Please join us for a fundraising event at Poulton Hill Estate on Sunday 15th May. 11.30am - 2.00pm
Wine and raffle.
Minimum £50 donation per person in advance.
Please read below for details and some background on our fundraiser. Thank you.
Alexander Thomas, son of Poulton Hill Estate owner Max Thomas, has been working on the Polish/Ukraine border since early in the Ukranian conflict.
Alex is a fluent Russian speaker who had just finished his PhD at Oxford and was on his way to take up a post-doctoral fellowship at Moscow University just as the conflict began.
He made his way, instead, to the border town of Kharkiv where he and others have founded the Kharkiv and Przemyśl Project (KHARPP). Their work, in collaboration with MAD Foundation, is focused on providing support and humanitar-
ian relief in Ukraine’s second largest city, Kharkiv, and in the Polish city of Przemyśl, situated on the Polish-Ukrainian border.
As cities on the eastern edges of their respective countries, both Kharkiv and Przemyśl are the epicentres of the crisis caused by Russia’s invasion of Ukraine.
He and others in the team have in a remarklably short space of time established a well-run and tightly focused charity project that is daily making a huge difference to the lives of fleeing refugees
Here Alex shares with us a day in his life on the border:
My day starts reasonably early in our volunteer flat. It’s a 1-bed flat which often sleeps 5 in the room. There is a chronic shortage of accommodation in the city and we don’t want to take up any space which would otherwise be taken up by refugees, so there is a moral imperative to bunk up as much as possible.
Mornings are spent doing admin in the flat or in the café opposite. We work out what the medical requirements are for Kharkiv and we place orders form items from Western Europe. We collect supplies which were previously ordered and which have now arrived before arranging ongoing delivery into Eastern Ukraine. We buy suitcases and power banks ready to give to the next influx of refugees and follow on up refugees remaining in Przemysl who still need our assistance.
Admin over, we head off to the station. There are usually three trains a day coming from Ukraine. There is no early morning rush to the sta-tion because of Ukraine’s overnight curfew so the first train doesn’t usually come in until early afternoon. Timings are uncertain and there are often long delays. This week we heard that the bombing in Lviv had affected the train lines so we were not sure that trains would make it through yesterday, but although very late, they did arrive. Sometimes trains don’t make it at all, so we never know quite what to expect.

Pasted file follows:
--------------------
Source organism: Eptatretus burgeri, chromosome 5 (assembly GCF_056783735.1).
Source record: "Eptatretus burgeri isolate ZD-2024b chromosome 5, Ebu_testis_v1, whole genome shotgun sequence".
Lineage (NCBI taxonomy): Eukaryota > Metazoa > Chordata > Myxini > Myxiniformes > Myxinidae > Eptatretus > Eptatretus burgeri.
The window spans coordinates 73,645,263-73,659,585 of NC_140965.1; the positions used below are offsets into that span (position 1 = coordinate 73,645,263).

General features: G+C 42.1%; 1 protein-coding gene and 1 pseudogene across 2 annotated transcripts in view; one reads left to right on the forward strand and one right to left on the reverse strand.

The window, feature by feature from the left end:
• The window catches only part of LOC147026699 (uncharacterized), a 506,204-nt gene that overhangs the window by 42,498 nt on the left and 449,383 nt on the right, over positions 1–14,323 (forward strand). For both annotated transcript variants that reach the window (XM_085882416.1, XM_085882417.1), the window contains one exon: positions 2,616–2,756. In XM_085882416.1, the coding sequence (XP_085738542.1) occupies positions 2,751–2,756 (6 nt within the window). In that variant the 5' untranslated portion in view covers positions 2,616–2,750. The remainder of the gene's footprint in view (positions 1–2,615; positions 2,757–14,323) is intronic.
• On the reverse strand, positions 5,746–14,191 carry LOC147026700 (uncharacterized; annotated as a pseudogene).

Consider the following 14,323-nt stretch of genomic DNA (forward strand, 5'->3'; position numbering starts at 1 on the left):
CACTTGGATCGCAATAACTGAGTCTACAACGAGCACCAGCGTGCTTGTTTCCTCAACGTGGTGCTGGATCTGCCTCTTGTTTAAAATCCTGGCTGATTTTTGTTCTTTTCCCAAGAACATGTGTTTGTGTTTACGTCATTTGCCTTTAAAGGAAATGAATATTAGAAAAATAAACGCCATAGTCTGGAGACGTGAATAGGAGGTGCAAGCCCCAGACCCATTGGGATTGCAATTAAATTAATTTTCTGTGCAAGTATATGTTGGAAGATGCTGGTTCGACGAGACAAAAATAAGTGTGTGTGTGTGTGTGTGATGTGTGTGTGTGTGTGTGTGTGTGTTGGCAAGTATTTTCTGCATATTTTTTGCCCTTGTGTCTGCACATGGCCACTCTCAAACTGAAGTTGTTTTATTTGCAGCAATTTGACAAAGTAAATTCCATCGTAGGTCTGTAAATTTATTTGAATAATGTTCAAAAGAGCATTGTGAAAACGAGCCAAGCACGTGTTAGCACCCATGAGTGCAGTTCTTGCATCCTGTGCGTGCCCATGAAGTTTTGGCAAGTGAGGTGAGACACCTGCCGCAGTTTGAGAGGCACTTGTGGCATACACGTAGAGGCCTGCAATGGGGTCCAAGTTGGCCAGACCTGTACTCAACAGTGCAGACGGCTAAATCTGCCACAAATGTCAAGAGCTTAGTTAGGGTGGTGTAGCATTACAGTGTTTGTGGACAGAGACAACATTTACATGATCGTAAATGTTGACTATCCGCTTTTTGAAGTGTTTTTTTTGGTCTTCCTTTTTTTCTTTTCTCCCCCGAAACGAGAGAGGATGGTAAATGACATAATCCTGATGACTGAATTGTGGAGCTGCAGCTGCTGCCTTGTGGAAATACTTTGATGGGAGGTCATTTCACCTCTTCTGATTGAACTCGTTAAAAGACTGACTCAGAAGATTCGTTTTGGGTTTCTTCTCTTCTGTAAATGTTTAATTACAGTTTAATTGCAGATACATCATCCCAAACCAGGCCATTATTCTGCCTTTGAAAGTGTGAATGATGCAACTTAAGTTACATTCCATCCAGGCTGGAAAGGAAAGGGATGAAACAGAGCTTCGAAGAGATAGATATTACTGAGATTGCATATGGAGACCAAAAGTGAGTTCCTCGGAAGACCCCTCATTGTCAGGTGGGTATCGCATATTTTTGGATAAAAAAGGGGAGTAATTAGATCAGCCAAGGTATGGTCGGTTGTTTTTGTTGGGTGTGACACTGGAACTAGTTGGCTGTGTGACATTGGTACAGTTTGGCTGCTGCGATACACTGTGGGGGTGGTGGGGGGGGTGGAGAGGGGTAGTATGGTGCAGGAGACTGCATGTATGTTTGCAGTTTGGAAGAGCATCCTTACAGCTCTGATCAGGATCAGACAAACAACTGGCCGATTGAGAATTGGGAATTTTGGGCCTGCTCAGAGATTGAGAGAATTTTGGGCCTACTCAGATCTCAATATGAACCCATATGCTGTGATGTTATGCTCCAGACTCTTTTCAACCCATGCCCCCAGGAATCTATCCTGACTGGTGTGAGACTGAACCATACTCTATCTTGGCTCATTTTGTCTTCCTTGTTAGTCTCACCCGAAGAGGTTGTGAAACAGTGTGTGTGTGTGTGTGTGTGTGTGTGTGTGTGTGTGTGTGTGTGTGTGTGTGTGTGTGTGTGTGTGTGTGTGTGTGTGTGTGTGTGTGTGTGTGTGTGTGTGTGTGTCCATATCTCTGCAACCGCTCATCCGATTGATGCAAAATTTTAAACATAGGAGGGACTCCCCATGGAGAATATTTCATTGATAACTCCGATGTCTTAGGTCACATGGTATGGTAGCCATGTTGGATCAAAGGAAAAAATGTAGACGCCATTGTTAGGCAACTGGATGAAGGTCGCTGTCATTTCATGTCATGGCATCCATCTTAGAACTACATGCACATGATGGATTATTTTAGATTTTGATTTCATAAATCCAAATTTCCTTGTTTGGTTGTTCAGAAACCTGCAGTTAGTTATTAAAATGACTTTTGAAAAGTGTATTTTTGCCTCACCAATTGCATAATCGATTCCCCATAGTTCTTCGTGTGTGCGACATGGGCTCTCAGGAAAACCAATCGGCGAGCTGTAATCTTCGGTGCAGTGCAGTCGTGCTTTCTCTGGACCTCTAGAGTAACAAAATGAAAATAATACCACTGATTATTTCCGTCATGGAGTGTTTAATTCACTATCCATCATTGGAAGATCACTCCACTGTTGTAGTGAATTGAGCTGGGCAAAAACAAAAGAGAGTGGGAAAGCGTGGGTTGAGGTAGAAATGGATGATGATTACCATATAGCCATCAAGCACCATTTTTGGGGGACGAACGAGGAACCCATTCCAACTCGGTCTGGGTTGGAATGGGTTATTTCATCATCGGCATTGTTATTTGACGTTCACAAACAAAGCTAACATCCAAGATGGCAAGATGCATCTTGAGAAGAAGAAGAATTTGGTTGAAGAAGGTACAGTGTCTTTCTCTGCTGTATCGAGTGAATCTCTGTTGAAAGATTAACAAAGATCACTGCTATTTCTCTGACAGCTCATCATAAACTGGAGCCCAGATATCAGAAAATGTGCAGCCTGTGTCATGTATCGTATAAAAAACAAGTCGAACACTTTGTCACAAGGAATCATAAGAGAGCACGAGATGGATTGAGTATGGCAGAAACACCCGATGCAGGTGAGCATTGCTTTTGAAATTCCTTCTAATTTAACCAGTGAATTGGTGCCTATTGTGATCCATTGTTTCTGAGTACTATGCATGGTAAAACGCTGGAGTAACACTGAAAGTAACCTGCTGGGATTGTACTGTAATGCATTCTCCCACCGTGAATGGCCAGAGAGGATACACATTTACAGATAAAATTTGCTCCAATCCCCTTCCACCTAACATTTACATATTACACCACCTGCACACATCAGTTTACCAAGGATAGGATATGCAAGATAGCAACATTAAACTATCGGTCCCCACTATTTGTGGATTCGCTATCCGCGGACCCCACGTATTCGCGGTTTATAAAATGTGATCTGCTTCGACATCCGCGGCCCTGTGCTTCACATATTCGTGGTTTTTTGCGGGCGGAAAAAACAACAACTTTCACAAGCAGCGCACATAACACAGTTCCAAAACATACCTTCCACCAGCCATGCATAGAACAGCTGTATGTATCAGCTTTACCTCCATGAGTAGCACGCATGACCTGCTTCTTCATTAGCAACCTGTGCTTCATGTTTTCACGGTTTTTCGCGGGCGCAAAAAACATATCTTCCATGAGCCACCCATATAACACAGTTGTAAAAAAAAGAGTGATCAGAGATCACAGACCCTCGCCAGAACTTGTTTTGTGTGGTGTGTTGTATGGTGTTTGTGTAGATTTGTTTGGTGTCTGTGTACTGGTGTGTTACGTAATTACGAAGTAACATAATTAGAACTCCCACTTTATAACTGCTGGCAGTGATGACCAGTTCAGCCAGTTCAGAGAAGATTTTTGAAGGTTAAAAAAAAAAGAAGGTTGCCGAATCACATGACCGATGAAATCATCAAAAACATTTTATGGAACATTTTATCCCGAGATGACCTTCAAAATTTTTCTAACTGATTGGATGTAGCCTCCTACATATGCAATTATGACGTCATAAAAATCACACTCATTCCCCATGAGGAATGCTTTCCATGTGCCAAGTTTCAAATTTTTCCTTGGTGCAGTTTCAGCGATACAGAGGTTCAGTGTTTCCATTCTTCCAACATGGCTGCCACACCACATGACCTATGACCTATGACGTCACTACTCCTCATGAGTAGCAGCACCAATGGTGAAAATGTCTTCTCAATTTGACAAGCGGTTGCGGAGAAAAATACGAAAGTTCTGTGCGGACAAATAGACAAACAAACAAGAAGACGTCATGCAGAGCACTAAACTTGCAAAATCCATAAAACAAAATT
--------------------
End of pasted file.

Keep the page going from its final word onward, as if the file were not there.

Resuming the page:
The trains are always full. Four-person carriages often disgorge 11 people. As the eastern regions of Ukraine are now officially being evacuated, arrivals are now largely made up of people who have been on the front line since the beginning of the conflict. They are visibly far more affected than earlier arrivals because they have seen and experienced so much and over a longer time. Many new arrivals are trau-matised. Many are overtly suffering from PTSD. As they disembark I can see that they are shaking and dazed. Many refugees crossing the border now have been stuck in Mariupol in basements for the past six weeks as relentless bombing continued overhead. As humanitarian corridors open up (for short periods), so they arrive. There are no trained psychologists on site here to help them so we do our best, but it is extremely demanding emotionally and inevitably you know that your best is never going to be enough.
Obviously there is a language barrier which adds to confusion and difficulty. As Russian speakers we are in a unique position to offer help and support. We all have high vis jackets with ‘Translator’ on the front so we are easy to spot. Often we will have a long queue of travellers waiting for our assistance. Word of our services has spread widely in Eastern Ukraine so refugees know that we will be there and will help them to communicate and solve any immediate problems. We help them to decide where they want to go next, which country they want to go to, what work they might do, how they might get to their chosen destination. For people in a traumatised state, these are big decisions to make. Many do not know where they are going to go or what they are going to do. Some people will have friends and relatives in Europe, others will not.
As a charity we often arrange and pay for their first night’s accommodation in the town, buying some time for recovery and for making plans before their refugee journey starts once again. Sometimes we also buy tickets for their onward travel. At the back of our mind is the need to free up accommodation in Przemysl for the next trainload of arrivals so we are always juggling.